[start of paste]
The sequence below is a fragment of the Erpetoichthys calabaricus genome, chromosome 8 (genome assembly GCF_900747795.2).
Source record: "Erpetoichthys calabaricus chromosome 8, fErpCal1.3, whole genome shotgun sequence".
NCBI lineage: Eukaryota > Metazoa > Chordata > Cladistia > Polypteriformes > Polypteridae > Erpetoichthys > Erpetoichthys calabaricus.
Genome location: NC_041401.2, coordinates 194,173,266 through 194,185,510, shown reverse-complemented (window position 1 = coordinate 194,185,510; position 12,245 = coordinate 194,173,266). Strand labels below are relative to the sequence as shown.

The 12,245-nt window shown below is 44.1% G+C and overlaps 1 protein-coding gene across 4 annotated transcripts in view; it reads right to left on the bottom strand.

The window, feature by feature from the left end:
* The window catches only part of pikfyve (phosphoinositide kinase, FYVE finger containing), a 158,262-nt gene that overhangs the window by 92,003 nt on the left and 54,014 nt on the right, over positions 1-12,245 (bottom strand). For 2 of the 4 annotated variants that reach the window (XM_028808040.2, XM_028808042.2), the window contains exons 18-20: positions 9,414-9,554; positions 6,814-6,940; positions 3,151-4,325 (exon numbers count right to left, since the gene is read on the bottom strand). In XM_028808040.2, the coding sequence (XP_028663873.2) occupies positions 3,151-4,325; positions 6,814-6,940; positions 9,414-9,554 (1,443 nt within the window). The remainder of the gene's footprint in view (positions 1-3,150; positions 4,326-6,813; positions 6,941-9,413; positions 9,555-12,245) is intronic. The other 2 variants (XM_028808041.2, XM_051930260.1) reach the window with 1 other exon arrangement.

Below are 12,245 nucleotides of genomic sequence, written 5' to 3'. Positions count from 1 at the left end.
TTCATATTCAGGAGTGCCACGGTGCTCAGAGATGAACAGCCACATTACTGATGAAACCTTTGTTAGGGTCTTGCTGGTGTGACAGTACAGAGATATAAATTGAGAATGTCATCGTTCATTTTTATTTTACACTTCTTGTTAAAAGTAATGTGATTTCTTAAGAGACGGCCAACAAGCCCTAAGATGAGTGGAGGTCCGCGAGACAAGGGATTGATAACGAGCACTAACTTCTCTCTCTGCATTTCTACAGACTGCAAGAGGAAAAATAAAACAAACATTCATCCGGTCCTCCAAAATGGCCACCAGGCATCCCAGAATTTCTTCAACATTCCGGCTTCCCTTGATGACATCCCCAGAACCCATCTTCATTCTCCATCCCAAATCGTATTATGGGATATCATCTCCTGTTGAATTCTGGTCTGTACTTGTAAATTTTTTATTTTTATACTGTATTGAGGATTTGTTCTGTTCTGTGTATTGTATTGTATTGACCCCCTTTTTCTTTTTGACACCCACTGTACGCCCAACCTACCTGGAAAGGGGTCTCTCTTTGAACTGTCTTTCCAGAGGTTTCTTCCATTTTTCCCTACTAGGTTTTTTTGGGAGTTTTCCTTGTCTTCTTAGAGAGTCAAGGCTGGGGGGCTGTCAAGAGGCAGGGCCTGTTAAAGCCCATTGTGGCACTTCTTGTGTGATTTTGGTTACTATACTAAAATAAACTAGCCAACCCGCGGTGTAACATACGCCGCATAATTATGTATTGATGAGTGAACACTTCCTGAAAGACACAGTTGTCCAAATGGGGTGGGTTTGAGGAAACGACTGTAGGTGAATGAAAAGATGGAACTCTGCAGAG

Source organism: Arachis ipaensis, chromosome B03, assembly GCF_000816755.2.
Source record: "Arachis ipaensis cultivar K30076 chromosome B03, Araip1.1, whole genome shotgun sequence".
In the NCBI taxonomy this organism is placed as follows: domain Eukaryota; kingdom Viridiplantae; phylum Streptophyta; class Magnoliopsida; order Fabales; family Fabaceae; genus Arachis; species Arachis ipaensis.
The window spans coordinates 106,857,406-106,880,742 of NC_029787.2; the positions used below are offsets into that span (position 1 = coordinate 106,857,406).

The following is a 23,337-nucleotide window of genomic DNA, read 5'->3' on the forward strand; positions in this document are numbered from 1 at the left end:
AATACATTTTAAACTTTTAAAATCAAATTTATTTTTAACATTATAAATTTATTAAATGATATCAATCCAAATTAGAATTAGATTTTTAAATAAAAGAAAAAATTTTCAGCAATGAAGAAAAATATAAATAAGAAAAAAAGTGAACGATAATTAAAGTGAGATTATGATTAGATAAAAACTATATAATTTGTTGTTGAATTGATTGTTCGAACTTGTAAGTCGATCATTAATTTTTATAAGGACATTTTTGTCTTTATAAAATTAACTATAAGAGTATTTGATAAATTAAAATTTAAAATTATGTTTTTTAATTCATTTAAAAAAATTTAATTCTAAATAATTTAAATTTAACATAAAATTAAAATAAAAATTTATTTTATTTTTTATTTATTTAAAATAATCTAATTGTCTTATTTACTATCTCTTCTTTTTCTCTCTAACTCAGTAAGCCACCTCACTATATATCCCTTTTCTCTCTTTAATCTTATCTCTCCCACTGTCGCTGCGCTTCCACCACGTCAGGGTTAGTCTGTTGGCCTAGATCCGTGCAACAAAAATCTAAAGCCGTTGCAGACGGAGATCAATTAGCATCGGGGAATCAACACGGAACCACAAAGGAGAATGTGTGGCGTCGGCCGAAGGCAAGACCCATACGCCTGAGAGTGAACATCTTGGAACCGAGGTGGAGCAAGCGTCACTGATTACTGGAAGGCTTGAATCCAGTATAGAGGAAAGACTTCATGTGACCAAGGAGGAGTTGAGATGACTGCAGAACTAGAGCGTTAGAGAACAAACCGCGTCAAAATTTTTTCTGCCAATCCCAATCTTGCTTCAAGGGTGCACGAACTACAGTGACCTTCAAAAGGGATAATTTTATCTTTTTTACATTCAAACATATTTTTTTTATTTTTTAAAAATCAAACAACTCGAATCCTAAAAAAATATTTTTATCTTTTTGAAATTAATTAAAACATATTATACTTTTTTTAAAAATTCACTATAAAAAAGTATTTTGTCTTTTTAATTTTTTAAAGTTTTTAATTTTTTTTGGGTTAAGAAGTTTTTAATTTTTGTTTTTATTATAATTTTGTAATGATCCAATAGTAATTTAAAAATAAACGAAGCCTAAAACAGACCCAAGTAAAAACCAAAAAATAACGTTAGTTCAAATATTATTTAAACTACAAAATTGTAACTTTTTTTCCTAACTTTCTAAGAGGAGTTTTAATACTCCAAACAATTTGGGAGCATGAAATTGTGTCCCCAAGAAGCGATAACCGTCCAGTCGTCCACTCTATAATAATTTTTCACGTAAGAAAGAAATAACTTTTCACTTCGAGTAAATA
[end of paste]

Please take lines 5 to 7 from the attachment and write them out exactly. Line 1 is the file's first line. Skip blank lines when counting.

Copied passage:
The 12,245-nt window shown below is 44.1% G+C and overlaps 1 protein-coding gene across 4 annotated transcripts in view; it reads right to left on the bottom strand.

The window, feature by feature from the left end:
* The window catches only part of pikfyve (phosphoinositide kinase, FYVE finger containing), a 158,262-nt gene that overhangs the window by 92,003 nt on the left and 54,014 nt on the right, over positions 1-12,245 (bottom strand). For 2 of the 4 annotated variants that reach the window (XM_028808040.2, XM_028808042.2), the window contains exons 18-20: positions 9,414-9,554; positions 6,814-6,940; positions 3,151-4,325 (exon numbers count right to left, since the gene is read on the bottom strand). In XM_028808040.2, the coding sequence (XP_028663873.2) occupies positions 3,151-4,325; positions 6,814-6,940; positions 9,414-9,554 (1,443 nt within the window). The remainder of the gene's footprint in view (positions 1-3,150; positions 4,326-6,813; positions 6,941-9,413; positions 9,555-12,245) is intronic. The other 2 variants (XM_028808041.2, XM_051930260.1) reach the window with 1 other exon arrangement.